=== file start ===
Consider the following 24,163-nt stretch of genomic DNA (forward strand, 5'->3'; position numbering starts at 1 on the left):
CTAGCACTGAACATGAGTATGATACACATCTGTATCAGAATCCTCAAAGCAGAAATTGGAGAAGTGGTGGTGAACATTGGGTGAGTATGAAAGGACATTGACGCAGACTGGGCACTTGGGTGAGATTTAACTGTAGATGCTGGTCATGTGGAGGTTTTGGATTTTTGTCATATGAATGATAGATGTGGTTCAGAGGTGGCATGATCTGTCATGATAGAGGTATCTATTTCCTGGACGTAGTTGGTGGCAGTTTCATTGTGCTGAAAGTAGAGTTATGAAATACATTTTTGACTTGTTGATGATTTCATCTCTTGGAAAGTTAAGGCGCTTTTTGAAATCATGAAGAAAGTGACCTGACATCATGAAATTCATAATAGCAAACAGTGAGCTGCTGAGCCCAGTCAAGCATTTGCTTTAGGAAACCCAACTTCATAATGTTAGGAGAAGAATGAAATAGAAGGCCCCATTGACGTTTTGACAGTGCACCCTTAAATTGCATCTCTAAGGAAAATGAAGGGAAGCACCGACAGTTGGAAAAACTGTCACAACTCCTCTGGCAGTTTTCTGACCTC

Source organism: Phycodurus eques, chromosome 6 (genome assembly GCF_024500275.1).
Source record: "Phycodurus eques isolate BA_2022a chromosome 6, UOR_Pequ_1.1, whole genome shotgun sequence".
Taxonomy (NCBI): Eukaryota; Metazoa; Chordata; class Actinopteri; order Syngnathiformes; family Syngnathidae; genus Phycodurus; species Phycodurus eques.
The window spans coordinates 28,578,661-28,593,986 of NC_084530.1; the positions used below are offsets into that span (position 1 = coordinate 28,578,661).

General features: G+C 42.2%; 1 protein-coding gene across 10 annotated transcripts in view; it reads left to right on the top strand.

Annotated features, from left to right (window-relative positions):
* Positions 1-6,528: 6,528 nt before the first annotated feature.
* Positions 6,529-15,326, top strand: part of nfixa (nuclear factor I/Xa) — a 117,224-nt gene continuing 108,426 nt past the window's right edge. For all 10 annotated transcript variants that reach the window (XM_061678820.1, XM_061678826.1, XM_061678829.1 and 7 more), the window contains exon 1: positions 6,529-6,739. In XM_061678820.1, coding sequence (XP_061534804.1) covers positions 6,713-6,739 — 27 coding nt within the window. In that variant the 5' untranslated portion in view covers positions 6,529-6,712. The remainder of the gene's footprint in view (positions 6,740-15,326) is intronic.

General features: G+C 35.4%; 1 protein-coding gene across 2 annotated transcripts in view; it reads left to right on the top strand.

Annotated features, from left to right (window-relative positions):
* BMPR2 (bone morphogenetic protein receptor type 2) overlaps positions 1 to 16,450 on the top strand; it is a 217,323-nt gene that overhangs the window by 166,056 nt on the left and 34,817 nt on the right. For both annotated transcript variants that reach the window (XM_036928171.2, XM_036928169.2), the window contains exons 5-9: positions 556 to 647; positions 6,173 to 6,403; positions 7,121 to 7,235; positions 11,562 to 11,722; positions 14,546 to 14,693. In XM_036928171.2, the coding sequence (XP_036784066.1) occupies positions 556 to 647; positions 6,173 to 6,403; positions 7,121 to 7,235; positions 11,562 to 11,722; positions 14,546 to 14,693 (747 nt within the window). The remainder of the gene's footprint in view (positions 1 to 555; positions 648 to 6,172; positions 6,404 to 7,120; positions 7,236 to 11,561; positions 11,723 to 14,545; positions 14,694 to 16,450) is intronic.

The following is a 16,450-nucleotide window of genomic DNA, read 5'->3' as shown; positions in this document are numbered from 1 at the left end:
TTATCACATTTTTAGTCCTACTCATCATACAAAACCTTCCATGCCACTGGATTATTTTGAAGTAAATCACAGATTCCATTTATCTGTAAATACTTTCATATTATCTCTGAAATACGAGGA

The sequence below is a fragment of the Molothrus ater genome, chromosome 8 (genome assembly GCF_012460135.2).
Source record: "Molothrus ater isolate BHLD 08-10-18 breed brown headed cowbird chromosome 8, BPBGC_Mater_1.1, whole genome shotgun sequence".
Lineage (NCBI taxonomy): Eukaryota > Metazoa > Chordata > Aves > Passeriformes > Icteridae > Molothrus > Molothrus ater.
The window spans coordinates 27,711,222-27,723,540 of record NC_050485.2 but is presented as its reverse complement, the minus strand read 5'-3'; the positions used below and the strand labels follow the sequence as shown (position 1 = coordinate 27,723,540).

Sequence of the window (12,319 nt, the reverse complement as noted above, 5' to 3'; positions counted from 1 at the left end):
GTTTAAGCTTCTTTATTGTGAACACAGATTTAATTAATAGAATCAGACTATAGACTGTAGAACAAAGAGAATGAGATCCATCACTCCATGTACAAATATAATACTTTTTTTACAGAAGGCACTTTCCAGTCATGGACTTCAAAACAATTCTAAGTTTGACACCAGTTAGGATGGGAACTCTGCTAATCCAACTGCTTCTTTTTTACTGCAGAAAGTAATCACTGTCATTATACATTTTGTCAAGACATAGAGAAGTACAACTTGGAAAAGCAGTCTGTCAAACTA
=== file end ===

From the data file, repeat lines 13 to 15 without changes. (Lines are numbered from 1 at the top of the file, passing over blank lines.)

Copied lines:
* BMPR2 (bone morphogenetic protein receptor type 2) overlaps positions 1 to 16,450 on the top strand; it is a 217,323-nt gene that overhangs the window by 166,056 nt on the left and 34,817 nt on the right. For both annotated transcript variants that reach the window (XM_036928171.2, XM_036928169.2), the window contains exons 5-9: positions 556 to 647; positions 6,173 to 6,403; positions 7,121 to 7,235; positions 11,562 to 11,722; positions 14,546 to 14,693. In XM_036928171.2, the coding sequence (XP_036784066.1) occupies positions 556 to 647; positions 6,173 to 6,403; positions 7,121 to 7,235; positions 11,562 to 11,722; positions 14,546 to 14,693 (747 nt within the window). The remainder of the gene's footprint in view (positions 1 to 555; positions 648 to 6,172; positions 6,404 to 7,120; positions 7,236 to 11,561; positions 11,723 to 14,545; positions 14,694 to 16,450) is intronic.

The following is a 16,450-nucleotide window of genomic DNA, read 5'->3' as shown; positions in this document are numbered from 1 at the left end:
TTATCACATTTTTAGTCCTACTCATCATACAAAACCTTCCATGCCACTGGATTATTTTGAAGTAAATCACAGATTCCATTTATCTGTAAATACTTTCATATTATCTCTGAAATACGAGGA